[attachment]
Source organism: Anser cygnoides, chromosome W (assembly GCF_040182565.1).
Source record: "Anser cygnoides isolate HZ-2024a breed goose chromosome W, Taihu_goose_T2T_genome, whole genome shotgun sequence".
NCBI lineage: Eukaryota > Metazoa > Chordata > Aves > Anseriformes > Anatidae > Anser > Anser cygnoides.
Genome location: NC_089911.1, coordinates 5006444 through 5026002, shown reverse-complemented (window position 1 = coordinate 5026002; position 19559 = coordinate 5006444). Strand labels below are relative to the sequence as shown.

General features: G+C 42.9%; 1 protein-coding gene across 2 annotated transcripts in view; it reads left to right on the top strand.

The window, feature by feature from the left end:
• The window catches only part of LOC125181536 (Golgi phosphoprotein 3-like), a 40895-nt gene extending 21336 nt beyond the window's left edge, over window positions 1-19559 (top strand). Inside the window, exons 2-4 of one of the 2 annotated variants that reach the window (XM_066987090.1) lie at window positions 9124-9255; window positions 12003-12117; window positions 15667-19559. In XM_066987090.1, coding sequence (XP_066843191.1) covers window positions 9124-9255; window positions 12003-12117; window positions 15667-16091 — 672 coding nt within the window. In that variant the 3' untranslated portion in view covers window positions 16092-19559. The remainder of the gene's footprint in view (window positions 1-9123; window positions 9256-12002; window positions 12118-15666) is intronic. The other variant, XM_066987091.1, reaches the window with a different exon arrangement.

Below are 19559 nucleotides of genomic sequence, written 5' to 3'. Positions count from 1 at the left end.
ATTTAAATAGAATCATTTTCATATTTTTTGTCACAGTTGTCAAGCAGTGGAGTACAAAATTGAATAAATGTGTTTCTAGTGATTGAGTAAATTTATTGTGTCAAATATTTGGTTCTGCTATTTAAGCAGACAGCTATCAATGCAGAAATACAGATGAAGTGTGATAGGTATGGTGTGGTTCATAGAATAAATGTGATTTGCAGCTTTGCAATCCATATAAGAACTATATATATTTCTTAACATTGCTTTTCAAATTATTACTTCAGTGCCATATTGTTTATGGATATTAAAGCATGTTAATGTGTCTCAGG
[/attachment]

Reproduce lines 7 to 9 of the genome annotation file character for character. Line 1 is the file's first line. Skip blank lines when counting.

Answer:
• The window catches only part of LOC125181536 (Golgi phosphoprotein 3-like), a 40895-nt gene extending 21336 nt beyond the window's left edge, over window positions 1-19559 (top strand). Inside the window, exons 2-4 of one of the 2 annotated variants that reach the window (XM_066987090.1) lie at window positions 9124-9255; window positions 12003-12117; window positions 15667-19559. In XM_066987090.1, coding sequence (XP_066843191.1) covers window positions 9124-9255; window positions 12003-12117; window positions 15667-16091 — 672 coding nt within the window. In that variant the 3' untranslated portion in view covers window positions 16092-19559. The remainder of the gene's footprint in view (window positions 1-9123; window positions 9256-12002; window positions 12118-15666) is intronic. The other variant, XM_066987091.1, reaches the window with a different exon arrangement.

Below are 19559 nucleotides of genomic sequence, written 5' to 3'. Positions count from 1 at the left end.
ATTTAAATAGAATCATTTTCATATTTTTTGTCACAGTTGTCAAGCAGTGGAGTACAAAATTGAATAAATGTGTTTCTAGTGATTGAGTAAATTTATTGTGTCAAATATTTGGTTCTGCTATTTAAGCAGACAGCTATCAATGCAGAAATACAGATGAAGTGTGATAGGTATGGTGTGGTTCATAGAATAAATGTGATTTGCAGCTTTGCAATCCATATAAGAACTATATATATTTCTTAACATTGCTTTTCAAATTATTACTTCAGTGCCATATTGTTTATGGATATTAAAGCATGTTAATGTGTCTCAGG